Special Issue of The International Journal of Press/Politics
Deadline: December 15, 2019
Guest editors: Erik Bucy (firstname.lastname@example.org), Texas Tech University Jungseock Joo (email@example.com), University of California at Los Angeles
Images are both ubiquitous and consequential in contemporary politics. The rise of images in politics parallels the rise of images in society as icons of socio-political messaging, vessels of persuasive intent, and efficient carriers of social information for citizens of increasingly harried societies. From television coverage of campaigns and elections to visual memes and images of leaders circulated on social media, visual portrayals shape perceptions of the political world. When used strategically, visual portrayals hold the capacity to frame issues, candidates, and causes in a particular light and affect the acceptance or rejection of social policies. As representations of public opinion and leadership, political images influence issue understanding and motivate citizens to action.
Political visuals are potent in part because they do not require conventional literacy to apprehend and operate at both an individual and cultural level. From an information processing perspective, political images are highly efficient carriers of social and symbolic information that is quickly assessed, rapidly judged, and readily remembered. In news coverage, candidate portrayals and event depictions may crystallize sentiment among the viewing public and alternately inspire increased involvement or disenchantment with politics. Culturally, images can act as icons of social solidarity or political isolation, serving to mainstream or marginalize individuals, groups, and causes. The polysemic quality of images opens them to diverse interpretation, depending on the viewer’s orientation.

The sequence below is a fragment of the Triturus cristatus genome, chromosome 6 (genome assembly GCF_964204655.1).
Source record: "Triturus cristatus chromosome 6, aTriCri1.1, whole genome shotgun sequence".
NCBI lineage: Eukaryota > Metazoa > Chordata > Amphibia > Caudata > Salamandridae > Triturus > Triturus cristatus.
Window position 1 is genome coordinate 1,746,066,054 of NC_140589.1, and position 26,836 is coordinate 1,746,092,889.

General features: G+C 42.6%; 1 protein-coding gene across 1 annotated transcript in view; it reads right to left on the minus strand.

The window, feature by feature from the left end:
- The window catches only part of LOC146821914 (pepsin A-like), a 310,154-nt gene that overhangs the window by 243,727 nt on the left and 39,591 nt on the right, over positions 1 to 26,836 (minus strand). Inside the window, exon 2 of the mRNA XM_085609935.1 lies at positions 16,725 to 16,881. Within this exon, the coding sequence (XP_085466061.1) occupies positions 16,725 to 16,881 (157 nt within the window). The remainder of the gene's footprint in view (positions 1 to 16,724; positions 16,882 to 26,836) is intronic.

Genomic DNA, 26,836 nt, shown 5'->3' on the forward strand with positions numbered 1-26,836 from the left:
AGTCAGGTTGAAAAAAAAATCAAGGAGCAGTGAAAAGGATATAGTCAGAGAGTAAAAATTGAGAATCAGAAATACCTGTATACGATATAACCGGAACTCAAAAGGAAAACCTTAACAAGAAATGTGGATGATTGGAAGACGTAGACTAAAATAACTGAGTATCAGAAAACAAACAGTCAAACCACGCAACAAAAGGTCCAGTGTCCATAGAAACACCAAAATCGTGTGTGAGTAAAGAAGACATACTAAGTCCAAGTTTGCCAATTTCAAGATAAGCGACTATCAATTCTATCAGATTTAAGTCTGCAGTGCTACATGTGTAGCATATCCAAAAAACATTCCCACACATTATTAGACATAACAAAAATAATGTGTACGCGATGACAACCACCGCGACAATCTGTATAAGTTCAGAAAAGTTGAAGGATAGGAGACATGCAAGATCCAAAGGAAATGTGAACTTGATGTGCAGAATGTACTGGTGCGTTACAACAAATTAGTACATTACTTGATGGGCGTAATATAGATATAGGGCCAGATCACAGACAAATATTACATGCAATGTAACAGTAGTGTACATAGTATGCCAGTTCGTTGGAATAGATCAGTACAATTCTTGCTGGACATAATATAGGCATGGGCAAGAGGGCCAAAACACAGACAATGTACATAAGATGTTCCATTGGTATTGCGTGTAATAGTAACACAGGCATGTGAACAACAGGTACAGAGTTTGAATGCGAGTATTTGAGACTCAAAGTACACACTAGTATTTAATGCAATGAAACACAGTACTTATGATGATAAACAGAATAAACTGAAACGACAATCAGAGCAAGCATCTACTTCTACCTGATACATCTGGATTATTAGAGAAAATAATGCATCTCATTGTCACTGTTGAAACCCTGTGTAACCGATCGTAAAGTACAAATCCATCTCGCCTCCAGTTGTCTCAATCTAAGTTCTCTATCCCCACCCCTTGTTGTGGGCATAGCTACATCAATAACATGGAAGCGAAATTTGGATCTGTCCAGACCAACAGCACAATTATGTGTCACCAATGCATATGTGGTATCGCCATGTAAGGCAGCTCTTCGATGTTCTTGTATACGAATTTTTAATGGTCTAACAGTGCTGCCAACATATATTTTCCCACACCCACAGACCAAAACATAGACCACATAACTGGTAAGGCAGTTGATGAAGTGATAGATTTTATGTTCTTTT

As forms of information, political images are not only open to interpretation but are also susceptible to digital manipulation. Image shading, facial blending, digital editing, and other alterations of political materials can have persuasive effects on audiences, raising troubling ethical concerns. More recently, the mass spread of “deepfakes”, i.e., manipulated video recordings, threatens to undermine the authenticity of recorded candidate communication and further confuse unsuspecting viewers, already buffeted by fabricated visual memes and text-based disinformation campaigns.
These and related considerations make the systematic study of political visuals and their effects necessary and urgent. Despite renewed interest in visual analysis within political communication, images remain an understudied feature of the contemporary political media landscape. This special issue of The International Journal of Press/Politics therefore invites original research conducted in any methodological tradition that fits the theme of “Visual Politics.” In this special issue, we hope to highlight new possibilities for theory development, methodological innovation, and cross-national approaches to advance the study of visual political communication.